This allows a Google map to be accessible in two ways:
2. Providing Accessible Data – Data, such as name, website, weather, etc, can be entered into an accessible form, which is stored in a database. The data is then retrieved from the database via the scripting mechanism described in Making Google Maps Accessible (Part 2 – Accessible Data), and displayed both on the map on custom made pushpins and as an ordered list, which is accessible to screen readers. Because the pushpins can be custom made, the font associated with the pushpins can also be made larger.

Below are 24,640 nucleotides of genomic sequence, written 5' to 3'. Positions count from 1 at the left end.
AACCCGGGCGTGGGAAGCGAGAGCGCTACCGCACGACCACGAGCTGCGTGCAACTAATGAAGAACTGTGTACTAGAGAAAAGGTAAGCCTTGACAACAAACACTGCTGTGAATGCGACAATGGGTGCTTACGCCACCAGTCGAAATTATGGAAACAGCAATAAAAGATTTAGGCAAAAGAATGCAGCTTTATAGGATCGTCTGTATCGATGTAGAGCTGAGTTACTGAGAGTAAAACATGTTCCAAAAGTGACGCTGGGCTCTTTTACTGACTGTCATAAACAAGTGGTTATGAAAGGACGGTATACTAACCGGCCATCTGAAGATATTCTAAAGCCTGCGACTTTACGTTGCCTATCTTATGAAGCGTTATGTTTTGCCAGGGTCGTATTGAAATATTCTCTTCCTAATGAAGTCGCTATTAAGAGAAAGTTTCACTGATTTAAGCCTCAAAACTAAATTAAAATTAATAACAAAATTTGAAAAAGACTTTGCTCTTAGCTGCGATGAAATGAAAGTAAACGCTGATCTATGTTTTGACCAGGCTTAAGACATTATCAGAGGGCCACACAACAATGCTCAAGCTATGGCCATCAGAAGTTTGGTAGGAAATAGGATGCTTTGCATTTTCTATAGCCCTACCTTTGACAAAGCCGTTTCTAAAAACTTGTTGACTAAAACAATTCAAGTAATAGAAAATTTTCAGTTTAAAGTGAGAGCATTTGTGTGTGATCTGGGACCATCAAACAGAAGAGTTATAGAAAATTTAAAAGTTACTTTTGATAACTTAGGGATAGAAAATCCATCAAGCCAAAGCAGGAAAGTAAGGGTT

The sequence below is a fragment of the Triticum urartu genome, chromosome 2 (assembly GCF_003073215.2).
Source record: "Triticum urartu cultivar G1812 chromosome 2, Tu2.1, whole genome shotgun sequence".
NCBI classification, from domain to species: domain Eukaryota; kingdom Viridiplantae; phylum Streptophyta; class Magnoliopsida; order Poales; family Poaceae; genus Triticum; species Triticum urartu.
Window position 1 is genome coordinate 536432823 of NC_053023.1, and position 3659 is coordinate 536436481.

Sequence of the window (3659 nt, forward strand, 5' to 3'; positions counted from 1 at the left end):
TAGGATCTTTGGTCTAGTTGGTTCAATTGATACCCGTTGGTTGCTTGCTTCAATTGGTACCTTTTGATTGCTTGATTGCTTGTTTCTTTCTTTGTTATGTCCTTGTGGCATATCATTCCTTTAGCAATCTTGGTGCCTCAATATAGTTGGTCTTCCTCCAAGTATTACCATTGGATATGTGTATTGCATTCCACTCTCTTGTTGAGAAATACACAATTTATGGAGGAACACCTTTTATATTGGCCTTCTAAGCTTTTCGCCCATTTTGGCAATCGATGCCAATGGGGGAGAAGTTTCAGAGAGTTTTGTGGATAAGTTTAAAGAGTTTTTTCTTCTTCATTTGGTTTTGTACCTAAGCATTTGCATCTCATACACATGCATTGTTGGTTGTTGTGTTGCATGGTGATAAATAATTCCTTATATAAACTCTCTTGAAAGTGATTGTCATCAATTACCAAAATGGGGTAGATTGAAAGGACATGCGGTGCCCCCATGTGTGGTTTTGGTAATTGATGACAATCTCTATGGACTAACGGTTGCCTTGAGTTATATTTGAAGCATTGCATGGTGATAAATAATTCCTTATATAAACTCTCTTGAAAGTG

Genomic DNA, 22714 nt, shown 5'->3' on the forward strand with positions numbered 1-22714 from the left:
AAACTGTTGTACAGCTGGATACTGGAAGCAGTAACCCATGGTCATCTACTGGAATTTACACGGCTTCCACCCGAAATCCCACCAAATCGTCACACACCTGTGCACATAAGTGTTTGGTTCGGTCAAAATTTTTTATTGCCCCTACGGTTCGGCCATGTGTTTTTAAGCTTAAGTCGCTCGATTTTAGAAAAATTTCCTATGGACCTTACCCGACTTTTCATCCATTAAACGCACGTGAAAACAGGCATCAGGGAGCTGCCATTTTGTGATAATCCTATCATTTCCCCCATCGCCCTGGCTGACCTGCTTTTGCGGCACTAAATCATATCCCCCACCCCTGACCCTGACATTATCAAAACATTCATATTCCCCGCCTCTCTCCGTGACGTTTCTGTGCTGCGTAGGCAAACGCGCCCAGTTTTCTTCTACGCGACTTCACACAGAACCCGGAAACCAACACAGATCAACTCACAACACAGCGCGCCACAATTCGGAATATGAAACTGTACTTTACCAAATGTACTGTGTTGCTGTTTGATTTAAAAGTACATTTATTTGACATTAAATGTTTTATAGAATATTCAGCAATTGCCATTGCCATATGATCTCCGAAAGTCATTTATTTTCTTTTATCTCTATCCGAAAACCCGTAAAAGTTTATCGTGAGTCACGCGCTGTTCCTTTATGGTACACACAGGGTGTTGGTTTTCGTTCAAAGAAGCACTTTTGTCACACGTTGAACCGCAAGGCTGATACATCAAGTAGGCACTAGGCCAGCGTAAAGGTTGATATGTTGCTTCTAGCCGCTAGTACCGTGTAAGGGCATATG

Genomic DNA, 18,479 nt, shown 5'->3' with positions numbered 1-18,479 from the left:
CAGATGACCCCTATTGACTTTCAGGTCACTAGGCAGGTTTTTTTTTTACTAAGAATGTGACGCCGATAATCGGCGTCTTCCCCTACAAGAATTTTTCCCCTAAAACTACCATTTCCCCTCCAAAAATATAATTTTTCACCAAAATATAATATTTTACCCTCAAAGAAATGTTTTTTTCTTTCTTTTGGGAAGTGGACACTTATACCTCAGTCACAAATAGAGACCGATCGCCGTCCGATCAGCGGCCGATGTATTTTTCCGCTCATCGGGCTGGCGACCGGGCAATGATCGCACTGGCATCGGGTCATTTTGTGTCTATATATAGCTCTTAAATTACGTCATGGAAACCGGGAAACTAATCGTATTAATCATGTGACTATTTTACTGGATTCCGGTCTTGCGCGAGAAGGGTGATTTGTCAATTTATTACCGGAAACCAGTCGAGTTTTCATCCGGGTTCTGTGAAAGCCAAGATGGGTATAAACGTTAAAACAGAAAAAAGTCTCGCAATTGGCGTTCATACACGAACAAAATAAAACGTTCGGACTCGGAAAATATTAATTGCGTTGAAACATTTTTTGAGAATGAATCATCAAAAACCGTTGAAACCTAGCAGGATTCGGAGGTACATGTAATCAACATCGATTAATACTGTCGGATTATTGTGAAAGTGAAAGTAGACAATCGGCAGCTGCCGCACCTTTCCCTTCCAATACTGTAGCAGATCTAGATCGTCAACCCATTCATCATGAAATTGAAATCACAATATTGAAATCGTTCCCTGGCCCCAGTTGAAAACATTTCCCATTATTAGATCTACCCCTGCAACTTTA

Although Google Maps only understand latitude and longitude co-ordinates, rather than actual addresses, Google does provide a publicly available API which will do the translation for you. However, it should be noted that any information that shows terrain or streets will be inaccessible to screen reader users. Nevertheless, descriptions could be added to the pushpins to describe their relationship with other features.
It was quite exciting to see attempts to make something as inaccessible as a map accessible and it’s great to see that Greg Klaus has made his work freely available to us all.